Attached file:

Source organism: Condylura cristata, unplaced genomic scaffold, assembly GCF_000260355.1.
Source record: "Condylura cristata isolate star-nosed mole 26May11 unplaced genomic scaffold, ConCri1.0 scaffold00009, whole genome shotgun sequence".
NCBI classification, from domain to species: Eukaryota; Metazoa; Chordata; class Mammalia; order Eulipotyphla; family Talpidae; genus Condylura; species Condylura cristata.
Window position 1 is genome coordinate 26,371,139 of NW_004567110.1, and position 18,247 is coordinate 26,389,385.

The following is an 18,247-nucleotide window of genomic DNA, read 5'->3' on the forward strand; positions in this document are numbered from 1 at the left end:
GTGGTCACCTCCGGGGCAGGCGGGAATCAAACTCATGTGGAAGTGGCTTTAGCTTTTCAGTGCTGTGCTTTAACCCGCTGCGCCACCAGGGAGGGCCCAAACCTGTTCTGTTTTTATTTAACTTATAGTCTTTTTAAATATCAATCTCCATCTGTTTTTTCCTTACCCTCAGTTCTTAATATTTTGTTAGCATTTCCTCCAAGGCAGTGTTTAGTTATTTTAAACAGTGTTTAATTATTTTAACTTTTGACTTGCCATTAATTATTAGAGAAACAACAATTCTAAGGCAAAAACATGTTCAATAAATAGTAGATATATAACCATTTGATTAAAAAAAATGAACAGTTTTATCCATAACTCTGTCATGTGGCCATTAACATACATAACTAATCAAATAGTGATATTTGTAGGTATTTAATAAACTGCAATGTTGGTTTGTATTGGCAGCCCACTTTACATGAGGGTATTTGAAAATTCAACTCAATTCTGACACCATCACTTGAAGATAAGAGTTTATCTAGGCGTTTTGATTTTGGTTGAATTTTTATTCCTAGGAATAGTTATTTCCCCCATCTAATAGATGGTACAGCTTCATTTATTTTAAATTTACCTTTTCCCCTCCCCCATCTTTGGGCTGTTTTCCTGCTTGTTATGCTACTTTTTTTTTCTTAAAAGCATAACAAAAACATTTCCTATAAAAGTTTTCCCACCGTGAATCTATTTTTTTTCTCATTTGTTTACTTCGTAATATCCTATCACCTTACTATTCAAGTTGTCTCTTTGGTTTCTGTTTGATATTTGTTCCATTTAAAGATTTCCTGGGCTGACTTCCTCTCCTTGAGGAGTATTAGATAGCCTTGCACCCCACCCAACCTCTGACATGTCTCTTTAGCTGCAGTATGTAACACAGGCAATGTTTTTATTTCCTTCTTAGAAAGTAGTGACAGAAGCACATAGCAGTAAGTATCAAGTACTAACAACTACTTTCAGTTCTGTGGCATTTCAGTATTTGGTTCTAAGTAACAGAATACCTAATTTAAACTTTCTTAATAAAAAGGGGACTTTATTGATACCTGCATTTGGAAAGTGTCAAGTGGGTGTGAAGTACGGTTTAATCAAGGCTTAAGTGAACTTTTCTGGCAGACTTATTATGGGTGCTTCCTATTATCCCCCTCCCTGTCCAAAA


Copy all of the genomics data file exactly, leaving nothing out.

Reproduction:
Source organism: Condylura cristata, unplaced genomic scaffold, assembly GCF_000260355.1.
Source record: "Condylura cristata isolate star-nosed mole 26May11 unplaced genomic scaffold, ConCri1.0 scaffold00009, whole genome shotgun sequence".
NCBI classification, from domain to species: Eukaryota; Metazoa; Chordata; class Mammalia; order Eulipotyphla; family Talpidae; genus Condylura; species Condylura cristata.
Window position 1 is genome coordinate 26,371,139 of NW_004567110.1, and position 18,247 is coordinate 26,389,385.

The following is an 18,247-nucleotide window of genomic DNA, read 5'->3' on the forward strand; positions in this document are numbered from 1 at the left end:
GTGGTCACCTCCGGGGCAGGCGGGAATCAAACTCATGTGGAAGTGGCTTTAGCTTTTCAGTGCTGTGCTTTAACCCGCTGCGCCACCAGGGAGGGCCCAAACCTGTTCTGTTTTTATTTAACTTATAGTCTTTTTAAATATCAATCTCCATCTGTTTTTTCCTTACCCTCAGTTCTTAATATTTTGTTAGCATTTCCTCCAAGGCAGTGTTTAGTTATTTTAAACAGTGTTTAATTATTTTAACTTTTGACTTGCCATTAATTATTAGAGAAACAACAATTCTAAGGCAAAAACATGTTCAATAAATAGTAGATATATAACCATTTGATTAAAAAAAATGAACAGTTTTATCCATAACTCTGTCATGTGGCCATTAACATACATAACTAATCAAATAGTGATATTTGTAGGTATTTAATAAACTGCAATGTTGGTTTGTATTGGCAGCCCACTTTACATGAGGGTATTTGAAAATTCAACTCAATTCTGACACCATCACTTGAAGATAAGAGTTTATCTAGGCGTTTTGATTTTGGTTGAATTTTTATTCCTAGGAATAGTTATTTCCCCCATCTAATAGATGGTACAGCTTCATTTATTTTAAATTTACCTTTTCCCCTCCCCCATCTTTGGGCTGTTTTCCTGCTTGTTATGCTACTTTTTTTTTCTTAAAAGCATAACAAAAACATTTCCTATAAAAGTTTTCCCACCGTGAATCTATTTTTTTTCTCATTTGTTTACTTCGTAATATCCTATCACCTTACTATTCAAGTTGTCTCTTTGGTTTCTGTTTGATATTTGTTCCATTTAAAGATTTCCTGGGCTGACTTCCTCTCCTTGAGGAGTATTAGATAGCCTTGCACCCCACCCAACCTCTGACATGTCTCTTTAGCTGCAGTATGTAACACAGGCAATGTTTTTATTTCCTTCTTAGAAAGTAGTGACAGAAGCACATAGCAGTAAGTATCAAGTACTAACAACTACTTTCAGTTCTGTGGCATTTCAGTATTTGGTTCTAAGTAACAGAATACCTAATTTAAACTTTCTTAATAAAAAGGGGACTTTATTGATACCTGCATTTGGAAAGTGTCAAGTGGGTGTGAAGTACGGTTTAATCAAGGCTTAAGTGAACTTTTCTGGCAGACTTATTATGGGTGCTTCCTATTATCCCCCTCCCTGTCCAAAA